Programs that deviate from two or more elements of the organizational core are considered to be marginal.

The programs offered by Harvest Home are mapped as follows:


Harvest Home has been a residential facility since its founding in the late 1800s. Though its services have changed in accordance with the changing needs of youth, it has always been a place-based service, supplemented by an on-site school so that youth under the care of Harvest Home could continue to attend school regularly. Thus, both the residential program and the school are primary services based on the definition of the organizational core. And while the out-patient counseling programs serves youth in circumstances similar to those in residence, it is considered secondary because it does not include the full continuum of residential support.

Now what?

Several questions usually emerge at this stage of the strategy development process. Among the most common are:

What is the nature of our strategic growth moving forward? Should we do more of the same? Develop new programs and services? Reach new populations?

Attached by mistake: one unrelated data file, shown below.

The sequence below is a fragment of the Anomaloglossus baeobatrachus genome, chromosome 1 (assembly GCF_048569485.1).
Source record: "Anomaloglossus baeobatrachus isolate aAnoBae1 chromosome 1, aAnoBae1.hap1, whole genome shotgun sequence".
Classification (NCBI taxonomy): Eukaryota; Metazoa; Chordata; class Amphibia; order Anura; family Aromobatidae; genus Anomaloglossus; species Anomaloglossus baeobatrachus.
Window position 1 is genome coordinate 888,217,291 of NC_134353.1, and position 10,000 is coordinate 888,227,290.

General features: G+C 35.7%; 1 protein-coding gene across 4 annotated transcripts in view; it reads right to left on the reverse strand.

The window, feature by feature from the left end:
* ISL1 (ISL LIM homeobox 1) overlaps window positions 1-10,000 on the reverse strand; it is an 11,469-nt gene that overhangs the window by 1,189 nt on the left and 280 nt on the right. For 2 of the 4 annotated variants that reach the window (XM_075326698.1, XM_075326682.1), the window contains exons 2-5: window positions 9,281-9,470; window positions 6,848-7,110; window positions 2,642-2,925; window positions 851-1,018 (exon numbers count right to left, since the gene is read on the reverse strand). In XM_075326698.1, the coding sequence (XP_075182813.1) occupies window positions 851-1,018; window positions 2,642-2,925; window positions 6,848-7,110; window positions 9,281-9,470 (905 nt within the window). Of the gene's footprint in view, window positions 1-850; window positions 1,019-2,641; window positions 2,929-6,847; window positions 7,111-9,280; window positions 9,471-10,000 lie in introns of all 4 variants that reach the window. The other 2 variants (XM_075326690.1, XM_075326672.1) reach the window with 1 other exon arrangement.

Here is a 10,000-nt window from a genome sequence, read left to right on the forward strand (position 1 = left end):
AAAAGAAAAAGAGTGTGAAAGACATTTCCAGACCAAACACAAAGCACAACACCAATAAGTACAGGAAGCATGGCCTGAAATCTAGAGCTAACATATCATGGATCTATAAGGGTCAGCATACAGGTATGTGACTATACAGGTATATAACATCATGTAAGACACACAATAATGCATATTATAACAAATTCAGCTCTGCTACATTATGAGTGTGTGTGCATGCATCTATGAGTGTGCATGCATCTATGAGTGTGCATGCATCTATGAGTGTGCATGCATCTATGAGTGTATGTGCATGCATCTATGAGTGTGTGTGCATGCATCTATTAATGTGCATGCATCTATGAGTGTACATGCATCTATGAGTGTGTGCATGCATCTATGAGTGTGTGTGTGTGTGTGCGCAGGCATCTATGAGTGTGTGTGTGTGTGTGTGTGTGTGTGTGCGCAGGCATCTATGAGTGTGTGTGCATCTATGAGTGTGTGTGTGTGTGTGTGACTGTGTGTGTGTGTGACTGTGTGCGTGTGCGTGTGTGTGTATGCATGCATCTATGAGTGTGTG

Should we stop providing the programs that are secondary or marginal?

Should we redefine our mission and organizational core to accommodate what we are doing now or aspire to do in the future?

I offer one response to both questions: It depends. Specifically, it depends on how you arrived at where you are now and, more to the point, where you think you need to be positioned in the future to create the greatest mission impact in the most financially-viable manner.

That is the subject of the next installment.

[1] The development of these categories was informed by Michael Porter’s article, “What is Strategy?”

See also: